We are also in the process of getting kitchen cabinets built by local cabinet maker. The wood must be completely dried and treated with Solignum† (termite treatment). In our other house which we live in now. I notice termites under the kitchen sink eating the plywood frame. Not much you can do once termite is in. Apperently the wood was not treated.
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Offline Gray Wolf

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Re: Modern Style Kitchens
« Reply #20 on: December 03, 2011, 09:09:55 AM »
It\'s more the critters than the humidity, although the humidity is humbling.† Virtually any wood, even hardwoods, are susceptible to termites.† They may have to work on it longer but they got nothing to do but eat.
Louisville, KY USA - Bagong Silang, Caloocan City, PH

Offline graham

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Re: Modern Style Kitchens
« Reply #21 on: December 04, 2011, 10:24:04 AM »
Trevor,

Usually the treatment used here for preserving timber against termites is liquid \"Solignum\"
which is applied by brush or gun. I treated all the doors and frames with it before installing.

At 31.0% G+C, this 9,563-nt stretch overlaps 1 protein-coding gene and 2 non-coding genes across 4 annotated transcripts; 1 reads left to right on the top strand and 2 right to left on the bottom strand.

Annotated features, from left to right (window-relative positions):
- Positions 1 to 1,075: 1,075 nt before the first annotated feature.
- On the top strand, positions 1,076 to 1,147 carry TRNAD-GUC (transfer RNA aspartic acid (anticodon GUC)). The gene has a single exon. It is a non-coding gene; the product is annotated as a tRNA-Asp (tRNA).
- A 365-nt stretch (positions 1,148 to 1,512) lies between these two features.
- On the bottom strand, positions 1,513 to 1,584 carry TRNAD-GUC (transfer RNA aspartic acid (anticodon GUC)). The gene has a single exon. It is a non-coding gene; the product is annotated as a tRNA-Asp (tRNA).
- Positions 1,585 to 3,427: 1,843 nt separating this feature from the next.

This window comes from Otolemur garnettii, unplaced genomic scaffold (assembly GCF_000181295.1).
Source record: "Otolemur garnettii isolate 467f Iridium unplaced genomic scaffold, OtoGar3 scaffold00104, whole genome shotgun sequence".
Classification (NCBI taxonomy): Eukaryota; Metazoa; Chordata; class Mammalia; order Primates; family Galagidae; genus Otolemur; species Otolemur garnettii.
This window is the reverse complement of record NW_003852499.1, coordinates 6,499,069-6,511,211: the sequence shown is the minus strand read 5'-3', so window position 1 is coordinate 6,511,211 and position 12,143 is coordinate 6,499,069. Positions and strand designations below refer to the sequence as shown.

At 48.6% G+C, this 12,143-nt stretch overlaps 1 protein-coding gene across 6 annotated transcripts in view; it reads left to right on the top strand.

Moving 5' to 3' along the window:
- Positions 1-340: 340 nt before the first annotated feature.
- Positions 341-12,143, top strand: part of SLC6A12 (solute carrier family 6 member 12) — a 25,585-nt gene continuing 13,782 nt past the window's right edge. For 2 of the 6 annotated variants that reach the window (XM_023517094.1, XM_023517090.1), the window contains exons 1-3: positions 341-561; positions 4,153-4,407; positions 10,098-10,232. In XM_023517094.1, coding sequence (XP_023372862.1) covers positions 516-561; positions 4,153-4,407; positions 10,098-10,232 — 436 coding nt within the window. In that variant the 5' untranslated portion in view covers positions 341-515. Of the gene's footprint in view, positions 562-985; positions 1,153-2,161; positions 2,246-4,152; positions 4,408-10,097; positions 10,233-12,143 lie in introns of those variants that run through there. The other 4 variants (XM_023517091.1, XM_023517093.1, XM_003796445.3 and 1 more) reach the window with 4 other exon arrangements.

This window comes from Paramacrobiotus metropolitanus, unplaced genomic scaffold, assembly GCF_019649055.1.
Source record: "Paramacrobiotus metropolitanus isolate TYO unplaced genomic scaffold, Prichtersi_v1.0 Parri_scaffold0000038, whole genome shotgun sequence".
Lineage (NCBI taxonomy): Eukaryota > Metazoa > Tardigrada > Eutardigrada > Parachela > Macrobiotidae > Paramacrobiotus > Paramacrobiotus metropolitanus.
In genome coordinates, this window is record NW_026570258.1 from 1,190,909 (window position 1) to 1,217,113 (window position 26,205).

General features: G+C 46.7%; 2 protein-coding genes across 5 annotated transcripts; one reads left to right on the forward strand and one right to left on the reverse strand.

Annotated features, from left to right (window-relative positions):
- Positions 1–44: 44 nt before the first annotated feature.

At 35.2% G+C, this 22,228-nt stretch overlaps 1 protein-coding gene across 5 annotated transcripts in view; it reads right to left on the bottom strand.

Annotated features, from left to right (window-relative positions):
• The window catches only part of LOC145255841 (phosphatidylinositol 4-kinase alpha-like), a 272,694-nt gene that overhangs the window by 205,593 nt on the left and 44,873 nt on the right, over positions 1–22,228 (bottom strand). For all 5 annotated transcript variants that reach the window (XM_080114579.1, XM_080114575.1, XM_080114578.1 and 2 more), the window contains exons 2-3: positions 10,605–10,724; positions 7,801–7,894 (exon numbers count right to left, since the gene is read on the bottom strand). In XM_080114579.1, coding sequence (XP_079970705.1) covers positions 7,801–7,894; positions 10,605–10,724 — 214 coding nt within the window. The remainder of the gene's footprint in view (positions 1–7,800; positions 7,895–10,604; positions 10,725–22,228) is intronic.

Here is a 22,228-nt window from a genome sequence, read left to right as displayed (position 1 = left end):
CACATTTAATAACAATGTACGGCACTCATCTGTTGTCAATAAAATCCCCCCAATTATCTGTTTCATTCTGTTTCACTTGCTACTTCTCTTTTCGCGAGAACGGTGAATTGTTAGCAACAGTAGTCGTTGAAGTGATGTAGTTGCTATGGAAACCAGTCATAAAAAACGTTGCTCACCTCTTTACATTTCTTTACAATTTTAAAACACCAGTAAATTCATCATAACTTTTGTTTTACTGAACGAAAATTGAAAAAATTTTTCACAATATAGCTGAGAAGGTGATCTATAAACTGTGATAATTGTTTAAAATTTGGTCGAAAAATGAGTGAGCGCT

Every surface must be done

Then I read, either on here or another site, that Solignum has a life of only 5 years
and has to be re-treated. What a bummer† :o :o

Graham

Offline Metz

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Re: Modern Style Kitchens
« Reply #22 on: December 04, 2011, 11:43:05 AM »
a nice appearance can be done by using exterior plywood, staining it and then using polyurethane from ace hardware...†

Do the usual wood finish tasks, paint, sand, paint sand and if you want more gloss paint and sand again.†

We are doing cabinets from steel angle iron bolted together not welded, then the plywood was cut to fit, holes pre drilled, used hardwood trim from wilcon, stained, polyurethane, sanded, and then reassembled by gorilla gluing the wood to the metal frame that was painted with 2 part epoxy.†